Saturday, July 1, 2017

HONG KONG | 20 Years After the British Departed

Chris Patten, the Last Governor of Hong Kong,
20 years ago.
July 1, 2017—On this day in 1997, Hong Kong reverted back to Chinese rule in a ceremony attended by the British Prime Minister Tony Blair and Prince Charles, plus Chinese President Jiang Zemin and U.S. Secretary of State Madeleine Albright.

The 28th British Governor presided over the taking down of the Union Jack at midnight. He was Chris Patten, now Lord Patten of Barnes and Chancellor of Oxford University.

The original unfurling of the British flag was not peaceful. In 1839, Britain invaded China and occupied Hong Kong, then a sparsely inhabited island off the coast of southeast China. Two years later, China ceded the island to the British in the Convention of Chuenpi. The year after that, the Treaty of Nanking ended the First Opium War.

Lord Patten of Barnes.
Britain’s new colony flourished as an East-West trading center and as the commercial gateway and distribution center for southern China. In 1898, Britain was granted an additional 99 years of rule over Hong Kong under the Second Convention of Peking.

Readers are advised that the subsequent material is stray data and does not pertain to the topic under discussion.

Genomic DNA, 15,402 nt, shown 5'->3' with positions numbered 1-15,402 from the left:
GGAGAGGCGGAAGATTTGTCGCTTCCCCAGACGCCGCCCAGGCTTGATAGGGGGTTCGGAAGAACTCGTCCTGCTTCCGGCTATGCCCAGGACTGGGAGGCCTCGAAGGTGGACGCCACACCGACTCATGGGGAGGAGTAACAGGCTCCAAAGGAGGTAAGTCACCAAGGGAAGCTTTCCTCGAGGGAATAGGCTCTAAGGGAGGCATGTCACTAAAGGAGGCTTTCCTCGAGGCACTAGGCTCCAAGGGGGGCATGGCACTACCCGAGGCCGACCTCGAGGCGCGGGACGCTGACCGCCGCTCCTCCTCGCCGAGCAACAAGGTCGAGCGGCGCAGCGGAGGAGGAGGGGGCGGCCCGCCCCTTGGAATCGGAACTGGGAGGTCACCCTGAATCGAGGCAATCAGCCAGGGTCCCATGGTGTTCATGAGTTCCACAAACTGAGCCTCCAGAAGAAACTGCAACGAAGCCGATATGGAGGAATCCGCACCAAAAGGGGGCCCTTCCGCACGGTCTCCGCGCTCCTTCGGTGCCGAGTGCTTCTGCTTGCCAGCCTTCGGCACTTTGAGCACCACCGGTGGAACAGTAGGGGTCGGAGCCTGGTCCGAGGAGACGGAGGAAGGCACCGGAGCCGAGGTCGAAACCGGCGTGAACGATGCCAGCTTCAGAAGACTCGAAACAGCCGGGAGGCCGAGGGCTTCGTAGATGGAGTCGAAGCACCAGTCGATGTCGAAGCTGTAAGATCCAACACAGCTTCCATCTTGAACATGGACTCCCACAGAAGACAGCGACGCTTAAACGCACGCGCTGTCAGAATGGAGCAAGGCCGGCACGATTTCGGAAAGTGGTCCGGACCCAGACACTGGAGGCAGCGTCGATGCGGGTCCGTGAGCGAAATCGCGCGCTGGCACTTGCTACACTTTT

In September 1984, after years of negotiations, the British and the Chinese signed a formal agreement approving the 1997 turnover of the island in exchange for a Chinese pledge to preserve Hong Kong’s capitalist system.

On July 1, 1997, Hong Kong was peaceably handed over to China in a ceremony attended by numerous Chinese, British, and international dignitaries. The chief executive under the new Hong Kong government, Tung Chee Hwa, announced a policy based on the concept of “one country, two systems,” to preserve Hong Kong’s role as a capitalist center in Asia.

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